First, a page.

August 21, 2011
Waiting for the Fed to act
Economic conditions are deteriorating. Here's how and when the Fed might intervene.
Bond yields on perceived safe assets have plunged as pessimism over global economic conditions takes hold. The 10-year U.S. Treasury rate has fallen 100 basis points since the start of July, signaling expectations of a profoundly weak economy and a very low inflation rate over the next decade.
The yield on Treasury Inflation Protected Securities, whose coupon and par value are guaranteed to go up with any increases in the headline consumer price index, fell by almost 80 basis points over the same period. That suggests to me that lower inflationary expectations have made only a minor contribution to falling nominal yields, with perceptions of a weaker economy the dominant factor.
And in response, the Fed should do what, exactly? A new phase of large-scale asset purchases (which doubtless would be referred to in the press as QE3) could sop up a few more percent of publicly-held Treasury debt. Conceivably that could put pressure on the nominal or TIPS yields to decline even further, and I suppose that one might hope that a 10-year real Treasury yield of -0.2% would be slightly more stimulative than the current real yield around zero.
I would suggest that the more important and achievable goal for the Fed should be to keep the long-run inflation rate from falling below 2%. The reason I say this is an important goal is that I believe the lesson from the U.S. in the 1930s and Japan in the 1990s is that exceptionally low or negative inflation rates can make economic problems like the ones we're currently experiencing significantly worse. By announcing QE3, the Fed would be sending a clear signal that it's not going to tolerate deflation, and I expect that would be the primary mechanism by which it could have an effect. Perhaps we'd see the effort framed as part of a broader strategy of price level targeting.
The graph below plots the annual percentage change of the headline CPI over the last decade. Defenders of the Fed could argue that QE1 helped kick the economy out of a dangerous deflation scare in 2008-2009 and that QE2 helped bump us out of the disinflationary environment in the fall of 2010.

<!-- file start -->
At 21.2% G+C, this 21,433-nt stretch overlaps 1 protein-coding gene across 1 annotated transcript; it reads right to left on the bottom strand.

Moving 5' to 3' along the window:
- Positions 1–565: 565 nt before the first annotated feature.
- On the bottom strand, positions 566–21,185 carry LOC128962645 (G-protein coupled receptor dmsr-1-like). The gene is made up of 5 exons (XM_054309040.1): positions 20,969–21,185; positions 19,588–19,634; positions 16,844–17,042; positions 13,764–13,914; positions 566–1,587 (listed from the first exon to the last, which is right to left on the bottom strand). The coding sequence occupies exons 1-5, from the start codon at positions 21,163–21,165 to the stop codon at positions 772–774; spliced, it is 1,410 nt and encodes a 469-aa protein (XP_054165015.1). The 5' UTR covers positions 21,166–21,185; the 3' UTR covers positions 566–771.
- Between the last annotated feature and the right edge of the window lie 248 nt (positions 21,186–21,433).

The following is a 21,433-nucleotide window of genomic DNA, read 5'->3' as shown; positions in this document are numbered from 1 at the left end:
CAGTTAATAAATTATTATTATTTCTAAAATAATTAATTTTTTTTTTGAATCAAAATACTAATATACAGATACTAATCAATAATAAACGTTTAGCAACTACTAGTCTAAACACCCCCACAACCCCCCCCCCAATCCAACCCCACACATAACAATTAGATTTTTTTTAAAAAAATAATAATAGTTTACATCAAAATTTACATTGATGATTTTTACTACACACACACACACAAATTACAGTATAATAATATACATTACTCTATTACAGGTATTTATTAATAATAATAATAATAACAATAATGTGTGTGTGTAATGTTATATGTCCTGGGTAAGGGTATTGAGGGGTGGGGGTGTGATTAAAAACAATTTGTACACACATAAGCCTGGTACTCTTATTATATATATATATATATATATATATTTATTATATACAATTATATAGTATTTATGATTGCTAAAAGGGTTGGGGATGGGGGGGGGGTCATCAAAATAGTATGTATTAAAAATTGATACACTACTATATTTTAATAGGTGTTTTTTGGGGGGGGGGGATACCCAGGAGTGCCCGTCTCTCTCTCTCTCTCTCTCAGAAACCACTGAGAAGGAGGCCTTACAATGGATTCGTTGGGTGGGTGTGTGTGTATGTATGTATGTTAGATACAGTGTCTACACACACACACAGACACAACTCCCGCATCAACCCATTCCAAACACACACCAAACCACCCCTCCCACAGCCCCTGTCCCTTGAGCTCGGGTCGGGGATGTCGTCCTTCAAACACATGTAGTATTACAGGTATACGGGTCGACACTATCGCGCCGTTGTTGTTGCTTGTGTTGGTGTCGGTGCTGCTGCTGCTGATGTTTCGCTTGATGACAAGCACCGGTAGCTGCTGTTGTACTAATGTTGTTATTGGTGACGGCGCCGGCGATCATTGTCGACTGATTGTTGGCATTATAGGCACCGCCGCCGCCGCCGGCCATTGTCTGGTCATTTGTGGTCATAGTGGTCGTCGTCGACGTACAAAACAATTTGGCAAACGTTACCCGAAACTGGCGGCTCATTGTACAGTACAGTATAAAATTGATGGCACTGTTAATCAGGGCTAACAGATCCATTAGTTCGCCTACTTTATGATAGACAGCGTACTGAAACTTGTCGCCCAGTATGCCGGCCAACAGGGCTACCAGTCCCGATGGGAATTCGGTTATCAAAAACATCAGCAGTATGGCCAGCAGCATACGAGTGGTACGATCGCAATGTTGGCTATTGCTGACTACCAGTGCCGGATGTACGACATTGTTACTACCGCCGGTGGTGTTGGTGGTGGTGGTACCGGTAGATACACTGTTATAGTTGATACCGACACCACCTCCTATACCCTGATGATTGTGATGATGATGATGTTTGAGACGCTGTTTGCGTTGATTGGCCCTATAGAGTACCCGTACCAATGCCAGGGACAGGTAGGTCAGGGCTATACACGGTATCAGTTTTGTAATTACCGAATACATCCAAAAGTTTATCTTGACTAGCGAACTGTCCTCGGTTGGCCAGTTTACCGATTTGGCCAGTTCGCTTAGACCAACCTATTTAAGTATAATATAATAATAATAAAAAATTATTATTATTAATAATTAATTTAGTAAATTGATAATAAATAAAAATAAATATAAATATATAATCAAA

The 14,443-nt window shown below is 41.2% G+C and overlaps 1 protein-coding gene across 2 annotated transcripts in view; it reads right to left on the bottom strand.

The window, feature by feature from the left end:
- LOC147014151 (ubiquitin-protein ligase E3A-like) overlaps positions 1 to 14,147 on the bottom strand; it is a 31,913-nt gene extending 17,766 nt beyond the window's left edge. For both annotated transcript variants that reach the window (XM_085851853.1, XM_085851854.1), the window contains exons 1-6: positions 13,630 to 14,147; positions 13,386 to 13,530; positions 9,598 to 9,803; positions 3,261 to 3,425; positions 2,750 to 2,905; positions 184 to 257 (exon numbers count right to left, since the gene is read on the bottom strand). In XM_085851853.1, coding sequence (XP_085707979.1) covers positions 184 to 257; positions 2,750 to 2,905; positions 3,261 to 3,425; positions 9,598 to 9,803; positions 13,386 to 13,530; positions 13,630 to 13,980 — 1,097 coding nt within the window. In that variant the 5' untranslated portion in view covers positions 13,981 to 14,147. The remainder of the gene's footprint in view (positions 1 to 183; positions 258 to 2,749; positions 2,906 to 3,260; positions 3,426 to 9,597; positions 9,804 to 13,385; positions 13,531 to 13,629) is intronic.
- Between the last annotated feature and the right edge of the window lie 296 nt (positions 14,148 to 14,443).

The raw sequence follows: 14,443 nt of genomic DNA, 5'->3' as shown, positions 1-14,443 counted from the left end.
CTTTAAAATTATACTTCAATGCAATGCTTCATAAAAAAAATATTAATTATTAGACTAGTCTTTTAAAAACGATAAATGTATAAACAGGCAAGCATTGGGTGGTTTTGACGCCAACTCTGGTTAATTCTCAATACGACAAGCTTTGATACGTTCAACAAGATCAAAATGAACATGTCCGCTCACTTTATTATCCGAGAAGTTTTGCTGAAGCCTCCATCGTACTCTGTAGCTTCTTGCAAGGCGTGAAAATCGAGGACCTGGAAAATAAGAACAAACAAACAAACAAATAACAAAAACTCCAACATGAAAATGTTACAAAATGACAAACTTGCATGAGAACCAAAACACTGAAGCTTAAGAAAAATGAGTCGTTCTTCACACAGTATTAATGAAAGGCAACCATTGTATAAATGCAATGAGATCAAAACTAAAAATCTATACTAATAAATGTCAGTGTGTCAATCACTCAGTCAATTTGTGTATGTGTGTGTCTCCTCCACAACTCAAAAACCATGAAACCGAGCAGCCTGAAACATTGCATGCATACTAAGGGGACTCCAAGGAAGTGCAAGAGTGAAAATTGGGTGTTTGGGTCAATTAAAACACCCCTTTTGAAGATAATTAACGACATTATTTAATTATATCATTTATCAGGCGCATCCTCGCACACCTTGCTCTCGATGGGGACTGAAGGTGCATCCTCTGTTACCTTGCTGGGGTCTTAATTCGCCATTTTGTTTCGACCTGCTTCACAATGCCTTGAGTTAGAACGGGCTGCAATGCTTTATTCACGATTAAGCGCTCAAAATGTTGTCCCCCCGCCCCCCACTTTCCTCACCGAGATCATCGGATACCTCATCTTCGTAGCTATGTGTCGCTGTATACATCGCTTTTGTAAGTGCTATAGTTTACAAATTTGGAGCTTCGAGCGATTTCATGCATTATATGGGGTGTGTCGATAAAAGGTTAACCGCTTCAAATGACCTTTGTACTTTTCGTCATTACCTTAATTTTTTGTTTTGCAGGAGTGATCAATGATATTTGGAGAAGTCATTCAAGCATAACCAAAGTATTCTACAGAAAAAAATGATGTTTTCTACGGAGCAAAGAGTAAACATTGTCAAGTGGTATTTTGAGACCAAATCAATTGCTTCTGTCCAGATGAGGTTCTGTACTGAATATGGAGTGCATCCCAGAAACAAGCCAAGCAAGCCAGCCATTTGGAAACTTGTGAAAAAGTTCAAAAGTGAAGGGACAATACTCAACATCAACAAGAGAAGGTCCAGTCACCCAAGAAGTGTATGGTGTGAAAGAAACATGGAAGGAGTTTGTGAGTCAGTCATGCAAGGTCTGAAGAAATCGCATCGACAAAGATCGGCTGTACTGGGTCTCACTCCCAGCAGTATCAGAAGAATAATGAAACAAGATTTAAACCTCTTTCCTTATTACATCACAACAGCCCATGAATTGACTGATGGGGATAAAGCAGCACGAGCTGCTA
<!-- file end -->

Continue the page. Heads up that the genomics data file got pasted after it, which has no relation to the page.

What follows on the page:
The Fed's critics, however, see something more insidious. Governor Rick Perry (R-TX) got a lot of attention last week with a criticism of the Federal Reserve that makes Rep. Ron Paul (R-TX) look like a moderate:
..If this guy [Fed Chairman Bernanke] prints more money between now and the election, I don't know what y'all would do to him in Iowa, but we would treat him pretty ugly down in Texas. Printing more money to play politics at this particular time in American history is almost treacherous, or treasonous, in my opinion.
Well, let's take a look at Mr. Bernanke's record of currency debasement. The Bureau of Labor Statistics announced the latest reading (for July 2011) of the consumer price index (CPI); it stood at 225.922. Thirty-six months ago, in July 2008, the index stood at 219.133. So over that entire three-year period, the CPI rose by a whopping 3.1%. That is not an annual rate, that it the total increase over three years, so the average annual inflation rate over the whole period was less than 1%. The last time that the CPI rose by as little as 3% over any 36-month period was 1958-61.
Some may read the 12-month (as opposed to 36-month) rates in the graph above as suggesting we've left that episode behind and inflation is now headed higher. I believe it's more likely instead that we'll soon see the series moving back down with inflation rates well below 2%, and that in retrospect more observers will be inclined to view this episode from Glasner's perspective of a prolonged, ongoing disinflation. I'd also guess that once the evidence of renewed deflationary forces becomes clearer, then the Fed would once again signal with some version of QE3 that it doesn't intend to let such a situation continue.
Another related possibility is that the European sovereign debt concerns morph into a freezing of international credit markets, leading to some repeat of the ugly events of the fall of 2008. Here again there is little doubt that the Fed would need to intervene preemptively not with large-scale asset purchases but instead with the kind of emergency credit facilities that we saw 3 years ago.